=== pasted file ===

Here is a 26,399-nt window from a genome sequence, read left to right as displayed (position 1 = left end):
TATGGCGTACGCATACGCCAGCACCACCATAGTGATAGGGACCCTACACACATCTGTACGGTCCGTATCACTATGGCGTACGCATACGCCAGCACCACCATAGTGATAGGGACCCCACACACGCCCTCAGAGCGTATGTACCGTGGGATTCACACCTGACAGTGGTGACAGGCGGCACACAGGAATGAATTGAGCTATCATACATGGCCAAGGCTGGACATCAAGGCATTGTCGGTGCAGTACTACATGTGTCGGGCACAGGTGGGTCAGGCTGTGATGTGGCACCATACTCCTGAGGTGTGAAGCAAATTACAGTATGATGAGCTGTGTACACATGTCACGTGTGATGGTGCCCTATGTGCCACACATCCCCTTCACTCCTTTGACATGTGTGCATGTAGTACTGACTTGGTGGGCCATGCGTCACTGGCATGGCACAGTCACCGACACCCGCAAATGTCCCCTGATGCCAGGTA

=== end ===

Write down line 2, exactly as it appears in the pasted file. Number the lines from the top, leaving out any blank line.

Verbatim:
TATGGCGTACGCATACGCCAGCACCACCATAGTGATAGGGACCCTACACACATCTGTACGGTCCGTATCACTATGGCGTACGCATACGCCAGCACCACCATAGTGATAGGGACCCCACACACGCCCTCAGAGCGTATGTACCGTGGGATTCACACCTGACAGTGGTGACAGGCGGCACACAGGAATGAATTGAGCTATCATACATGGCCAAGGCTGGACATCAAGGCATTGTCGGTGCAGTACTACATGTGTCGGGCACAGGTGGGTCAGGCTGTGATGTGGCACCATACTCCTGAGGTGTGAAGCAAATTACAGTATGATGAGCTGTGTACACATGTCACGTGTGATGGTGCCCTATGTGCCACACATCCCCTTCACTCCTTTGACATGTGTGCATGTAGTACTGACTTGGTGGGCCATGCGTCACTGGCATGGCACAGTCACCGACACCCGCAAATGTCCCCTGATGCCAGGTA